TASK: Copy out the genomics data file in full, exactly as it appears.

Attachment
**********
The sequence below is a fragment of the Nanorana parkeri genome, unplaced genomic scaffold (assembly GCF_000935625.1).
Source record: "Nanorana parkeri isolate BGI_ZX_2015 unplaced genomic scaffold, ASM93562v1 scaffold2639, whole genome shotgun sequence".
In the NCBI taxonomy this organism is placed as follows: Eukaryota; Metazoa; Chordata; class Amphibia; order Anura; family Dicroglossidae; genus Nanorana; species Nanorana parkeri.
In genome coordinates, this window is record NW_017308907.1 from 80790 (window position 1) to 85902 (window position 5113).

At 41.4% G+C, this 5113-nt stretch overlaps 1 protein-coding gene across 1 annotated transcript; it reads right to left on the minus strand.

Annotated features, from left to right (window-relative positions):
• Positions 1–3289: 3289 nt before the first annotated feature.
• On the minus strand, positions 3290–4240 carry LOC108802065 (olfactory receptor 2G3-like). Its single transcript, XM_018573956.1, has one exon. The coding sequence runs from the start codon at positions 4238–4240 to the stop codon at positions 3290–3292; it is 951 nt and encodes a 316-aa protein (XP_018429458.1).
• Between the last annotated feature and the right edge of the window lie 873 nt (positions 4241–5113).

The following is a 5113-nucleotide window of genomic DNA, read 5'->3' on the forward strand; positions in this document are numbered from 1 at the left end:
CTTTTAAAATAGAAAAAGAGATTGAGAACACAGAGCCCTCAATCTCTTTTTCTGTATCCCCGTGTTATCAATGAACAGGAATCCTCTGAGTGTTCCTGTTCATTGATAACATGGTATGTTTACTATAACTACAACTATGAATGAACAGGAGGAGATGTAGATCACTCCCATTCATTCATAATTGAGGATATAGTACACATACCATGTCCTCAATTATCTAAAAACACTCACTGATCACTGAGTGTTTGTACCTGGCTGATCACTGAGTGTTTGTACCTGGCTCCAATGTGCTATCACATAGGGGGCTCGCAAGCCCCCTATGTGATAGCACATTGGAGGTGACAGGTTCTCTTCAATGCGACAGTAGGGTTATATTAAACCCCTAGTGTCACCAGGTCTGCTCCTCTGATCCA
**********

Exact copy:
The sequence below is a fragment of the Nanorana parkeri genome, unplaced genomic scaffold (assembly GCF_000935625.1).
Source record: "Nanorana parkeri isolate BGI_ZX_2015 unplaced genomic scaffold, ASM93562v1 scaffold2639, whole genome shotgun sequence".
In the NCBI taxonomy this organism is placed as follows: Eukaryota; Metazoa; Chordata; class Amphibia; order Anura; family Dicroglossidae; genus Nanorana; species Nanorana parkeri.
In genome coordinates, this window is record NW_017308907.1 from 80790 (window position 1) to 85902 (window position 5113).

At 41.4% G+C, this 5113-nt stretch overlaps 1 protein-coding gene across 1 annotated transcript; it reads right to left on the minus strand.

Annotated features, from left to right (window-relative positions):
• Positions 1–3289: 3289 nt before the first annotated feature.
• On the minus strand, positions 3290–4240 carry LOC108802065 (olfactory receptor 2G3-like). Its single transcript, XM_018573956.1, has one exon. The coding sequence runs from the start codon at positions 4238–4240 to the stop codon at positions 3290–3292; it is 951 nt and encodes a 316-aa protein (XP_018429458.1).
• Between the last annotated feature and the right edge of the window lie 873 nt (positions 4241–5113).

The following is a 5113-nucleotide window of genomic DNA, read 5'->3' on the forward strand; positions in this document are numbered from 1 at the left end:
CTTTTAAAATAGAAAAAGAGATTGAGAACACAGAGCCCTCAATCTCTTTTTCTGTATCCCCGTGTTATCAATGAACAGGAATCCTCTGAGTGTTCCTGTTCATTGATAACATGGTATGTTTACTATAACTACAACTATGAATGAACAGGAGGAGATGTAGATCACTCCCATTCATTCATAATTGAGGATATAGTACACATACCATGTCCTCAATTATCTAAAAACACTCACTGATCACTGAGTGTTTGTACCTGGCTGATCACTGAGTGTTTGTACCTGGCTCCAATGTGCTATCACATAGGGGGCTCGCAAGCCCCCTATGTGATAGCACATTGGAGGTGACAGGTTCTCTTCAATGCGACAGTAGGGTTATATTAAACCCCTAGTGTCACCAGGTCTGCTCCTCTGATCCA